The Climbing Program

The Kismet scholarship provides intensive instruction to students for four summers, one week per summer. During this time we accomplish the following goals:

  1. Transform our students into climbers.
  2. Offer students a thorough education in the basic technical aspects of climbing including, but not limited to, knots, belaying, communication, anchor transitions on multi-pitch climbs, removal of gear, rappelling, assessing and setting up top ropes using trees and bolts as anchors, and functioning safely at the top of cliffs.
  3. Offer our students a thorough education in the “soft skills” of climbing including, but not limited to, climbing technique, communication, interpersonal responsibility, and awareness of and responsibility to the natural environment.

The pace and scope of all Kismet courses are designed to honor the strengths and limitations of every student.

The teacher to student ratio of all courses is at least 1 to 4.  All Kismet instructors are fine mentors and have a mastery of the course content. They thoroughly understand that good teaching depends on detailed organization that adapts easily and willingly to each student’s needs.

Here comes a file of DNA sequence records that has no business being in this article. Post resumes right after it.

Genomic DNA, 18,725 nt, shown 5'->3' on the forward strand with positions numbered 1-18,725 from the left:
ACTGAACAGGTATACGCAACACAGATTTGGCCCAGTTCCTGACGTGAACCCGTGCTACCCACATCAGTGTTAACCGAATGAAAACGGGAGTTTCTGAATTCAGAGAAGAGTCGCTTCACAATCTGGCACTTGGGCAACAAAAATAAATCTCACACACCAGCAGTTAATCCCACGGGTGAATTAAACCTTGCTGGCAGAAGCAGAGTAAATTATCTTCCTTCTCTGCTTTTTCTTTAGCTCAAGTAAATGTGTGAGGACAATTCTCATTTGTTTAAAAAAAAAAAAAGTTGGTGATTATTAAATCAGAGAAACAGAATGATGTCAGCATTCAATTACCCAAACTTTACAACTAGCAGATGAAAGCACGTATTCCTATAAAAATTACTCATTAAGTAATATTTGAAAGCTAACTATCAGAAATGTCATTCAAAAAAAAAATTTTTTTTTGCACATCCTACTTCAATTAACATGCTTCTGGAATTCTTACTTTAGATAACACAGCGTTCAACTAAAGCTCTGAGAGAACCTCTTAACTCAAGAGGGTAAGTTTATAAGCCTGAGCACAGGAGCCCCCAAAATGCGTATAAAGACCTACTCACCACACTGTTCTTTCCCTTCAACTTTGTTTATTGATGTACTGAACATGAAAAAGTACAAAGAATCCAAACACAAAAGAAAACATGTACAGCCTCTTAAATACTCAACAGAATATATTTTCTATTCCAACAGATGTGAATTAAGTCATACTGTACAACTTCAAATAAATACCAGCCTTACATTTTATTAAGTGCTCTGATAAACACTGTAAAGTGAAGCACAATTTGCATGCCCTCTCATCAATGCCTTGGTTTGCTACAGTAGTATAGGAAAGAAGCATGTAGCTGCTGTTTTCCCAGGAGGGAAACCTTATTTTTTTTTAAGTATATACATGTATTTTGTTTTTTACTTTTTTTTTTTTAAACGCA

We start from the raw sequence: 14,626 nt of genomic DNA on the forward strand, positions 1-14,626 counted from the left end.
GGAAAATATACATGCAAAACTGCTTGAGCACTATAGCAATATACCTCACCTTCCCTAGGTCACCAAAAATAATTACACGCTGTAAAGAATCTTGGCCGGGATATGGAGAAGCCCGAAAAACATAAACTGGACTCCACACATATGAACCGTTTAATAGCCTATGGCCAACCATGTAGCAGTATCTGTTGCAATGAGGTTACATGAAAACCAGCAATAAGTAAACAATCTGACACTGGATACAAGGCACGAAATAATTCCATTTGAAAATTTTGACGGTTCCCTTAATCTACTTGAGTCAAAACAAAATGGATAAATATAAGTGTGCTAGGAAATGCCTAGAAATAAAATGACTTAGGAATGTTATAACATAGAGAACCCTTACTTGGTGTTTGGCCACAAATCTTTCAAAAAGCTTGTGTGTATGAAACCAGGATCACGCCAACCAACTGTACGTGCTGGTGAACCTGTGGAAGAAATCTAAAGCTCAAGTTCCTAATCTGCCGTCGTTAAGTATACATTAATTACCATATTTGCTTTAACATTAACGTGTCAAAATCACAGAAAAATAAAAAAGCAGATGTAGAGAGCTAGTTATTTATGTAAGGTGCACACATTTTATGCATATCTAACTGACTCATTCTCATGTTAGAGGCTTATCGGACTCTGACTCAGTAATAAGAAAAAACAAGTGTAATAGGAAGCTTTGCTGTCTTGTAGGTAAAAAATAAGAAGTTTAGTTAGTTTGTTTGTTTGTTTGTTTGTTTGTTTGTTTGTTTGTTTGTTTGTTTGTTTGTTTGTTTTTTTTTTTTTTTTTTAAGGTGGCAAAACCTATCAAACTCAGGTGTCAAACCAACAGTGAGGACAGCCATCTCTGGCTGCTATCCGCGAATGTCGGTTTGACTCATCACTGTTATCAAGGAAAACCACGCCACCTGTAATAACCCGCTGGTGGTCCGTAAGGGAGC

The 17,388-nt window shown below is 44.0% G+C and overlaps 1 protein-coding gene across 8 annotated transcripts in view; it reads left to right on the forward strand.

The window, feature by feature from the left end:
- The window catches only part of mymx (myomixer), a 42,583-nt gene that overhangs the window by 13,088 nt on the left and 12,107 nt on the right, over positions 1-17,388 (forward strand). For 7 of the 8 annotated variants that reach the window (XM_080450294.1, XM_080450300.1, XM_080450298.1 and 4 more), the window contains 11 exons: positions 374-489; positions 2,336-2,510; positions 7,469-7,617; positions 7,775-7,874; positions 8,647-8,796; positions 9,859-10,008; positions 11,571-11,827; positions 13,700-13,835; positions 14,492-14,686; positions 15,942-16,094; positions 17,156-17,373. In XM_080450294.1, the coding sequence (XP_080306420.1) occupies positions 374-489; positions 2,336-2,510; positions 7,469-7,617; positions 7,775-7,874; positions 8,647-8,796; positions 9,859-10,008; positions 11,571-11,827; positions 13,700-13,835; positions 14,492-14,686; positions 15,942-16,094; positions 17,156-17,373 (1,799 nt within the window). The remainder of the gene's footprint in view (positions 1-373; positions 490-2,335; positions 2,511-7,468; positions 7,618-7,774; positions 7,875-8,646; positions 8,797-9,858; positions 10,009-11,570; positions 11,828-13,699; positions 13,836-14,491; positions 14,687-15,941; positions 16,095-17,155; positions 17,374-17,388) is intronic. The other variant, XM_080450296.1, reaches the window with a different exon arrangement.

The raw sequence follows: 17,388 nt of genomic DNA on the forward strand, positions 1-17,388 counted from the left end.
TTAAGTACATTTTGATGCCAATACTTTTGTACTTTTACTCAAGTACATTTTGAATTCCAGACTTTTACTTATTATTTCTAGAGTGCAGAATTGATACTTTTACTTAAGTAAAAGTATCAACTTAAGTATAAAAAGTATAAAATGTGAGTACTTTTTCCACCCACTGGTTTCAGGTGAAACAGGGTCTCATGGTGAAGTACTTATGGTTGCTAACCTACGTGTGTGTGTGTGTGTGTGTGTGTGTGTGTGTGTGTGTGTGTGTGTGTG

Kismet rock climbing courses are intensive. Outlined in a 20-page curriculum, they provide a broad and thorough understanding of basic technical rock climbing systems. In addition, coursework helps prepare students to assess the competence and safety of future climbing mentors and partners.

Kismet’s climbing curriculum is intense and thorough. During the four years that our students are with us the curriculum progresses from bottom-of-cliff skills to top-of-cliff skills. Emphasis on multi-pitch climbing increases and students’ climbing skills improve greatly. The following areas of expertise are covered in depth during the first year of the Kismet program.

1st Year General Overview

  • Attitudes and relationship to partners and other parties
  • Knots and hitches
  • Care and use of basic gear including harnesses, carabiners, belay devices etc.
  • Base-of- climb anchor point choice and assessment
  • Belaying
  • Cordalette/sling equalization
  • Opposed and reversed carabiners
  • Rappelling
  • Basic climbing technique
  • Basics of multi-pitch climbing systems and communication
  • Rating systems
  • Make certain that our students have fun
  • Attitudes toward the natural environment
  • Precise communication
  • Rope management
  • How to pack and what to carry